'Chestnuts Roasting on an Open Fire': You pick the best version -- POLL
The Twelve Days of Christmas Classics is on! Starting with “Baby, It’s Cold Outside,” EW is putting the best versions of the most-covered Christmas songs up to a daily vote to compile the ultimate holiday playlist. If your favorite singer isn’t in the list below, you better not pout: Each artist will only appear once throughout the next 12 days. Listen to our top six, vote for your favorite, and let us know why you made your pick in the comments below.
UPDATE: The polls are closed, and we have our winners! Listen to YOUR ultimate holiday playlist here.
Our Twelve Days of Christmas Classics continues with the most-performed Christmas song of all time, simply titled “The Christmas Song” — but you might know it better by its first line: “Chestnuts roasting on an open fire…”
The song’s toasty lyrics — invoking the holiday imagery of mistletoe, flying reindeer, and bundling up like Eskimos — were written by crooner Mel Tormé and composer Robert Wells back in 1944. Tormé’s 1954 version is included in our top six below, but is it the ultimate “Christmas Song”? Kids from 1 to 92 (and beyond) can make their pick below:
Nat King Cole (1946)
This first recorded version of the song was inducted into the Grammy Hall of Fame in 1974. Just like the casual video below of a cross-armed Cole simply singing the song, the big-band baritone makes the Christmas classic seem effortless.
Mel Tormé (1954)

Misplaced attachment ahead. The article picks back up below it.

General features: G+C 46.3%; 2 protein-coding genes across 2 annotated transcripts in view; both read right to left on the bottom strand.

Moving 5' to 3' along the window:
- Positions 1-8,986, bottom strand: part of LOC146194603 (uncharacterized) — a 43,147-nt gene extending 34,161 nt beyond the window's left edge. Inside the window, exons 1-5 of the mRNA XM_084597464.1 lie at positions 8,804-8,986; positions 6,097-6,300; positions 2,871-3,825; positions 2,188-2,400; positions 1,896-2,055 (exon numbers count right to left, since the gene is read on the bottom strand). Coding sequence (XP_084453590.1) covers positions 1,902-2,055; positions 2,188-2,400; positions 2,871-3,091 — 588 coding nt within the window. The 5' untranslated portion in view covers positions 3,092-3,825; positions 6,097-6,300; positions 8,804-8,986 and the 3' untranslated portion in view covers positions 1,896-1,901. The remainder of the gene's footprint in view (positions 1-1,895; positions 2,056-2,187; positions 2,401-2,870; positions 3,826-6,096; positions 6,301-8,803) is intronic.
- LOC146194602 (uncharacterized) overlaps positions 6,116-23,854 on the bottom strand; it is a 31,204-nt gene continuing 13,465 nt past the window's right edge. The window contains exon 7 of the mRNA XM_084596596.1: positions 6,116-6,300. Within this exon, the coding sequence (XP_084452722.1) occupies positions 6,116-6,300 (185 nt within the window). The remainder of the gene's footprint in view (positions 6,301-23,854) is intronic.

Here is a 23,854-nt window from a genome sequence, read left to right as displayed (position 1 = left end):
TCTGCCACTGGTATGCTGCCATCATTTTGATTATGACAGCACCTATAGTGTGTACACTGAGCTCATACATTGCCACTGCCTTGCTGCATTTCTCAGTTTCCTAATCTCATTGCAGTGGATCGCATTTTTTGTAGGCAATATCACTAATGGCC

“The Christmas Song” as sung by the man who knew it best, Tormé’s version is silky smooth. No surprise, given his nickname was The Velvet Fog.
New Kids on the Block (1989)
This one is for the true NKOTB devotees, who can’t resist when Jordan Knight — just 19 at the time — brings out his lady-killing falsetto.
Christina Aguilera (2001)
Whereas Nat and Mel went the simple route, Xtina is anything but simple. If you love melisma — not to mention childhood footage of Christina’s Christmas past and plenty of candelabras — this one’s for you.
Arcade Fire (2002)
Nearly a decade before they took home the Album of the Year Grammy, Arcade Fire put out the haphazard holiday EP A Very Arcade Xmas. The indie band took some liberties with the lyrics … and with the melody … and with the beat, but that’s what rock and roll’s all about, right?
Whitney Houston (2003)
The late singer’s voice makes every song better, and she brought yet another iconic interpretation to “The Christmas Song.” Bonus: Her addition of Hanukkah and Kwanzaa to the holiday lineup.
How did you pick your favorite, PopWatchers? Make your case in the comments below! And hurry up: Voting closes daily at midnight ET.
New Kids on the Block